Healing - Physical
HEALING - PHYSICAL
There is no doubt that what we eat has a direct impact on our health. Our diets have changed dramatically over the years and while advice on what is good and bad may be subtly different from time to time, the fact remains that there are some solid basics that can always be adhered to.
This is one of the hardest disciplines for me. I love my food and drink; my social life relies on it! However, I think this is the most important thing I can do to help myself.
I have gone from super strict to running more of an 80:20 regime as ive come to appreciate that living like a Saint is not very sustainable, and a little miserable. I think that the balance between strict diet, and the release of the “feel good” chemicals that are released in our bodies when feeling “happy” is a good compromise
Within the diet topic I also include supplements, that I have no doubt can make a difference.
Having read extensively on the subject there is no doubt that CANCERactive, www.canceractive.com has had a huge influence on what I put in my body. This is why they are one of my chosen charities, and I urge you to investigate what they do; not only if you have cancer, but also as a preventative means. Two books that I would recommend are Everything You Need to Know to Beat Cancer, and The Rainbow Diet, both written by the founder of the charity, Chris Woollams. I love it that everything he does is based on science, which appeals to my sense of logic.
The main principles for me are; no sugar, no red meat, no wheat, no dairy, nothing processed, no alcohol, filtered or glass bottles water, no caffeine.
How bad does that sound! What’s left for pete’s sake!
However, as I said earlier, I follow an 80:20 rule, so in some cases, on some days I replace “no” with “low”!
The Rainbow Diet is by far and away the best to follow for me.
A typical day for me would be;
Breakfast / morning
Glass of water with lemon
A juice (to take my supplements with) containing apple, carrot, ginger, kale, broccoli, cucumber.
Some berries – usually raspberries
Occasional oats / granola with almond milk
Occasional plain croissant – maybe twice a week
Occasional English breakfast - usually the day after chemo
Decaff soya flat white
Lunch / afternoon
Salad with oily fish or
Chicken livers on spinach or
Avocado plain or with prawns or
Occasional sandwich on whole-wheat bread
Mixed dried fruit & nuts
Occasional packet of crisps
Dinner / evening
Chicken or fish with some form of whole wheat pasta / noodles / rice
Home-made curries and stews – mainly plant based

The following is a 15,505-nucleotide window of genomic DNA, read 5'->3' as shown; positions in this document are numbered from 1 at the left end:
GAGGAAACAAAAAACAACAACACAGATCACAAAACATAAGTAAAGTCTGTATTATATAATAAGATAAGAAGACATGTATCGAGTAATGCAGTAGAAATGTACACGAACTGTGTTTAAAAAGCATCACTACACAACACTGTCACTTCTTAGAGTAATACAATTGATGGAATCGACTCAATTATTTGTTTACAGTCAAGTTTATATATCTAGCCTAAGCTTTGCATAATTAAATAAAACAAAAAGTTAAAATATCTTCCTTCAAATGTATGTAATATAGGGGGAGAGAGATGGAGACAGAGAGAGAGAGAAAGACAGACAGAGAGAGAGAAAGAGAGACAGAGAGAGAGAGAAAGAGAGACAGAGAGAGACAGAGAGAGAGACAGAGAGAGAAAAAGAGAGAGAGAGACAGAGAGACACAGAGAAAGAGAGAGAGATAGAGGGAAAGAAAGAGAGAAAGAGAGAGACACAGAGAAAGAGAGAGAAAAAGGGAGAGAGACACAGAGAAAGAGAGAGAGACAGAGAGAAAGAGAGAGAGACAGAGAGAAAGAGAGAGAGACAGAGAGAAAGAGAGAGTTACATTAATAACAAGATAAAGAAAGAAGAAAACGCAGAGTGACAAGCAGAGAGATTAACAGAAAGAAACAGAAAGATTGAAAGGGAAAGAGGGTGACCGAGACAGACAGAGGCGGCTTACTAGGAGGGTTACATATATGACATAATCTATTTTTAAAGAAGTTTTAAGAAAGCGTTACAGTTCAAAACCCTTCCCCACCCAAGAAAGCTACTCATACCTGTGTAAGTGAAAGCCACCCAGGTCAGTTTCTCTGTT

Home-made fruit smoothie
Occasional home-made spaghetti bolognaise or chilli con carne
Occasional Nando’s – it’s just chicken right!
Occasional curry out or take away – only plain chicken and a dahl
I drink maybe twice a week, and then it’s mainly red wine, which actually has some anti-cancer benefits due to the resveratrol content
I have a few squares of 85% chocolate most nights as a treat – this also has some anti-cancer properties known as flavanols
I have a roast chicken lunch once a week if I can as a treat – most of its pretty healthy – whole potatoes, lots of veg etc
If I eat out now, I typically have something fishy and healthy
If you want to get a more detailed view, and to understand why these foods work, you should read The Rainbow Diet, as mentioned earlier.
I have also discovered some fantastic recipe books and have started cooking from scratch, its actually been really enjoyable, and the results have been “ok” Sadly my 17-year-old son is not particularly impressed – particularly with the many vegan dishes I’ve made!
Special mention and thanks to;
Vitamin C, Milk Thistle, Fish oil, aspirin, anti-inflammatory, ashwaghanda, probiotic x 2, metformin (GP prescribed to lower blood sugar levels). There is a great deal of evidence that suggests cancer feeds off sugar – particularly in colon cancer. Hence my vigilance on low refined sugar in my diet.
Pancreatic Digestive Enzyme formula, Parasite free, Berberine, Vitamin D, Curcumin (turmeric), Oregano Oil, Lycopene, B Complex.
All of these supplements have been carefully selected and have specific benefits in tackling colon cancer. Again, thanks to CANCERactive, www.canceractive.com and Chris Woollams for his guidance